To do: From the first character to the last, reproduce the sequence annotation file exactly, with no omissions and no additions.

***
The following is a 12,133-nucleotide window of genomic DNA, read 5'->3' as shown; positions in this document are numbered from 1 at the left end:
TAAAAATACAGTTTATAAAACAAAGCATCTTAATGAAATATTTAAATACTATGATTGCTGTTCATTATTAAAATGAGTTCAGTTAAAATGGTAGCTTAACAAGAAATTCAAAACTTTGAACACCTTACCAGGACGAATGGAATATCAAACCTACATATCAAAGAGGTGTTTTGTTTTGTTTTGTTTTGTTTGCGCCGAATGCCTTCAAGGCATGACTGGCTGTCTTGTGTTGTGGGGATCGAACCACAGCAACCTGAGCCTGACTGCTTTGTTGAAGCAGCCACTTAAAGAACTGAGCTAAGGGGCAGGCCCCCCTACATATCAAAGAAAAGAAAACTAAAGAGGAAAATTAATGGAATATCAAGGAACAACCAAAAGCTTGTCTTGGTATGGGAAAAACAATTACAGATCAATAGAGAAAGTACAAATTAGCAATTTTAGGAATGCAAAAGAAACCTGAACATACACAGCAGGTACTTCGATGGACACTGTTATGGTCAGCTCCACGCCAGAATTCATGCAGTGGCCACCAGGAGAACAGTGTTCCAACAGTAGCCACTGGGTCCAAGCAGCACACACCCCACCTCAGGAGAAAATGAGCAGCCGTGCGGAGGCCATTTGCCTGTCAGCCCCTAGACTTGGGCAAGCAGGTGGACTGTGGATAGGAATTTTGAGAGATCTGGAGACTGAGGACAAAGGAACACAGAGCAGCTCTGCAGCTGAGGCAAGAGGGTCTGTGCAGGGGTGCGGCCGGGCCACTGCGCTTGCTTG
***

The following is a 12,133-nucleotide window of genomic DNA, read 5'->3' as shown; positions in this document are numbered from 1 at the left end:
TAAAAATACAGTTTATAAAACAAAGCATCTTAATGAAATATTTAAATACTATGATTGCTGTTCATTATTAAAATGAGTTCAGTTAAAATGGTAGCTTAACAAGAAATTCAAAACTTTGAACACCTTACCAGGACGAATGGAATATCAAACCTACATATCAAAGAGGTGTTTTGTTTTGTTTTGTTTTGTTTGCGCCGAATGCCTTCAAGGCATGACTGGCTGTCTTGTGTTGTGGGGATCGAACCACAGCAACCTGAGCCTGACTGCTTTGTTGAAGCAGCCACTTAAAGAACTGAGCTAAGGGGCAGGCCCCCCTACATATCAAAGAAAAGAAAACTAAAGAGGAAAATTAATGGAATATCAAGGAACAACCAAAAGCTTGTCTTGGTATGGGAAAAACAATTACAGATCAATAGAGAAAGTACAAATTAGCAATTTTAGGAATGCAAAAGAAACCTGAACATACACAGCAGGTACTTCGATGGACACTGTTATGGTCAGCTCCACGCCAGAATTCATGCAGTGGCCACCAGGAGAACAGTGTTCCAACAGTAGCCACTGGGTCCAAGCAGCACACACCCCACCTCAGGAGAAAATGAGCAGCCGTGCGGAGGCCATTTGCCTGTCAGCCCCTAGACTTGGGCAAGCAGGTGGACTGTGGATAGGAATTTTGAGAGATCTGGAGACTGAGGACAAAGGAACACAGAGCAGCTCTGCAGCTGAGGCAAGAGGGTCTGTGCAGGGGTGCGGCCGGGCCACTGCGCTTGCTTG